Mini Lesson: Reflecting on Respect  

Students will watch a clip of the testimony of Holocaust survivor Coenraad Rood and reflect on the message he gives about the importance of showing respect for all people.

Mini Quest: Cultural Acts as Resilience During the Holocaust

Students gain an understanding of the role of culture during the Holocaust. They will watch survivor testimony and identify different examples of cultural activities in camps and ghettos. Students will also reflect on the importance of these actions for the survivors. Students will respond to what they have learned by creating a collage or other artistic response.

Video Activity: Identity, Respect and Rescue

In this activity, students will consider the role beliefs and values play in the choices people make. They will explore the personal motivations of two rescuers/aid providers from the Holocaust and Genocide against the Tutsi in Rwanda. Then, students will search IWitness and build a video that reflects other rescuer/aid giver motivations and how identity played a role in those choices. 

Information Quest: Yet Again: Mass Violence and Racism

Students will be introduced to personal testimonies about racism from several different genocides and instances of mass violence, including the Holocaust. They will explore racism as a common experience across time and location. And they will write a one minute essay reflection on why they think racism continues when there are so many examples of how devastating the results can be when it goes unchecked.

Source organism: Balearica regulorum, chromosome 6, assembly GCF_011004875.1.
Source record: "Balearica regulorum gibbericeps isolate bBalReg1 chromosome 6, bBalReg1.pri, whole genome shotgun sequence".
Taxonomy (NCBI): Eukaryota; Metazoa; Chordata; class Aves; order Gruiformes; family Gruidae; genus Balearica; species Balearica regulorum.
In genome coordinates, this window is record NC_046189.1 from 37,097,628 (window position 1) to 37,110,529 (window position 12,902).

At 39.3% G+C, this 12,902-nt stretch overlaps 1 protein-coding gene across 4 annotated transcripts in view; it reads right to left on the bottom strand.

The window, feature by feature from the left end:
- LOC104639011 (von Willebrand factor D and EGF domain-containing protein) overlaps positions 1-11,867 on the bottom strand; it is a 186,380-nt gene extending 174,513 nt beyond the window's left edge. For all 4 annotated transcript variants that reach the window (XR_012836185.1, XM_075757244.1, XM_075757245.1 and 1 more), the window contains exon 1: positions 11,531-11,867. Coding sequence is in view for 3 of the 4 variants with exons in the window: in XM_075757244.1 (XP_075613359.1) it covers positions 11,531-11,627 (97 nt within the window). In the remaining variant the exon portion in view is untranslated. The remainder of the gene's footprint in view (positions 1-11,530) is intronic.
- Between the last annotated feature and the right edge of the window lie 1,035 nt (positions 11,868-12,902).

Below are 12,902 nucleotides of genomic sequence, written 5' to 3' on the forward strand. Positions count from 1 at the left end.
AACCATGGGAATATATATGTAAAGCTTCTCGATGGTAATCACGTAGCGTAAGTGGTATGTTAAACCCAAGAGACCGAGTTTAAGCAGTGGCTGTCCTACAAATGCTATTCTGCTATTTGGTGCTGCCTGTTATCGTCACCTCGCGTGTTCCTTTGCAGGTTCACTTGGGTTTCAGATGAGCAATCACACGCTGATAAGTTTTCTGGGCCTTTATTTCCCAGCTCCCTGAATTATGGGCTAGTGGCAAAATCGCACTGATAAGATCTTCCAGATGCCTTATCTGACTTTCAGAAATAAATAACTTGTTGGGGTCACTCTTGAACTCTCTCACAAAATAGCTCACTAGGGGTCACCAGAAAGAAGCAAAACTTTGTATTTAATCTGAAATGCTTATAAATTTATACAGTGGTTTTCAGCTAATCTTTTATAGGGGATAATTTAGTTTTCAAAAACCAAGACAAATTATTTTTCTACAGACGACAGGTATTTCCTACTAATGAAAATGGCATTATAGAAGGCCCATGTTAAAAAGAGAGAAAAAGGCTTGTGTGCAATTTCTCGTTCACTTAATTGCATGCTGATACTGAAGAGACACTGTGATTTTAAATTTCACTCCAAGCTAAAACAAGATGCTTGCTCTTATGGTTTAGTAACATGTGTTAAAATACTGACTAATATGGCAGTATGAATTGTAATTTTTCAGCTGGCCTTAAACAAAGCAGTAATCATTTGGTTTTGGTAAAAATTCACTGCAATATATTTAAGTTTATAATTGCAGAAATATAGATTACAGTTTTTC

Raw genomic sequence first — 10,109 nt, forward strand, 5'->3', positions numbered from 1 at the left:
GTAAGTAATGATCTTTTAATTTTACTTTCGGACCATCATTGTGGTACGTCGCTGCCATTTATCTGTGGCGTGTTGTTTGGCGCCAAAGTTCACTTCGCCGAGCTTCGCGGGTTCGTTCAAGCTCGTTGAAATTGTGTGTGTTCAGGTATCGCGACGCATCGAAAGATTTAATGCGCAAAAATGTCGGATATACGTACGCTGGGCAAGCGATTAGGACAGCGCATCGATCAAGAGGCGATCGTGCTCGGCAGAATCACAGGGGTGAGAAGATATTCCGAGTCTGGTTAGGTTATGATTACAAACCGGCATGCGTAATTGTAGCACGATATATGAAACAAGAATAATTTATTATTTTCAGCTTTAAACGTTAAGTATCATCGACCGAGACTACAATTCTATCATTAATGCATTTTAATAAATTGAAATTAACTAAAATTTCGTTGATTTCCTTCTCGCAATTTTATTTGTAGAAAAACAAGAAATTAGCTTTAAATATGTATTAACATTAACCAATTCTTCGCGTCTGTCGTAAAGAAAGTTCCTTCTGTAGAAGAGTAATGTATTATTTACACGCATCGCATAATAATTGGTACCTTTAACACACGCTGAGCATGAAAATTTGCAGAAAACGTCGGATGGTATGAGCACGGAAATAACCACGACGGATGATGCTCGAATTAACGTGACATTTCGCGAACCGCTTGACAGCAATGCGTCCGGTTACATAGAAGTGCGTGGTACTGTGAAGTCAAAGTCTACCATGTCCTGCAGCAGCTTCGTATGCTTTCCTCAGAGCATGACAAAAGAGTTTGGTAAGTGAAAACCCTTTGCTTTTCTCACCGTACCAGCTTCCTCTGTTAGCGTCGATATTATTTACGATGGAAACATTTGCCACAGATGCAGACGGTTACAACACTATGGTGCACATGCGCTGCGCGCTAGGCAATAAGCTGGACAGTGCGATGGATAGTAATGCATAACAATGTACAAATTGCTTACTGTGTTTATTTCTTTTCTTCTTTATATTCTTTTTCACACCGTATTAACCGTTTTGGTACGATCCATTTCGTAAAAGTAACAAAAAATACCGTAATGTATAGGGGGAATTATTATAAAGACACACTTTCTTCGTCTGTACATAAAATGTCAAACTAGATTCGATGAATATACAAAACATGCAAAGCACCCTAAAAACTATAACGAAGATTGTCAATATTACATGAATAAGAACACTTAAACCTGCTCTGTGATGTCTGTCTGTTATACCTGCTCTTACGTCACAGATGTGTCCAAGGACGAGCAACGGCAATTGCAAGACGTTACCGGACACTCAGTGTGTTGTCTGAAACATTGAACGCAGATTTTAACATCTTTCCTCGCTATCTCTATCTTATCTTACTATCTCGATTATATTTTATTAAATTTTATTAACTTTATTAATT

Click here to explore more IWitness Activities

Use IWitness as an extension to Echoes and Reflections

Rich with testimony clips from Holocaust survivors, rescuers and American liberators, and seamlessly integrated into 10 multipart lessons, Echoes and Reflections explores major themes associated with the Holocaust. The program, developed for educators of students in the United States ages 14 and up, covers topics that include anti-Semitism, Nazi Germany, the ghettos, the Final Solution and resistance. IWitness includes several activities that can be integrated into lessons including the Mini Quest Righteous Among the Nations

Echoes and Reflections combines the expertise of three world leaders in education—the Anti-Defamation League, USC Shoah Foundation, and Yad Vashem.

Inspired by Testimony

Read stories  on the blog Through Testimony, written by educators, students, researchers, staff and individuals around the world who have been inspired by Holocaust survivor testimony.

How will you commemorate Yom HaShoah this year? Share your thoughts @USCShoahFdn or on our Facebook page.

Posts are contributed by individual authors. The opinions are solely the authors’ and are not necessarily a reflection of the views of USC Shoah Foundation.

About Deanna Hendrick

Social Media Marketing Specialist Deanna Hendrick joined the communication team at  USC Shoah Foundation in July 2013.  Deanna graduated cum laude with a BA in Journalism and a Spanish minor from California State University, Long Beach. In 2017 she received a Masters in Communication Management at USC Annenberg School for Communications and Journalism.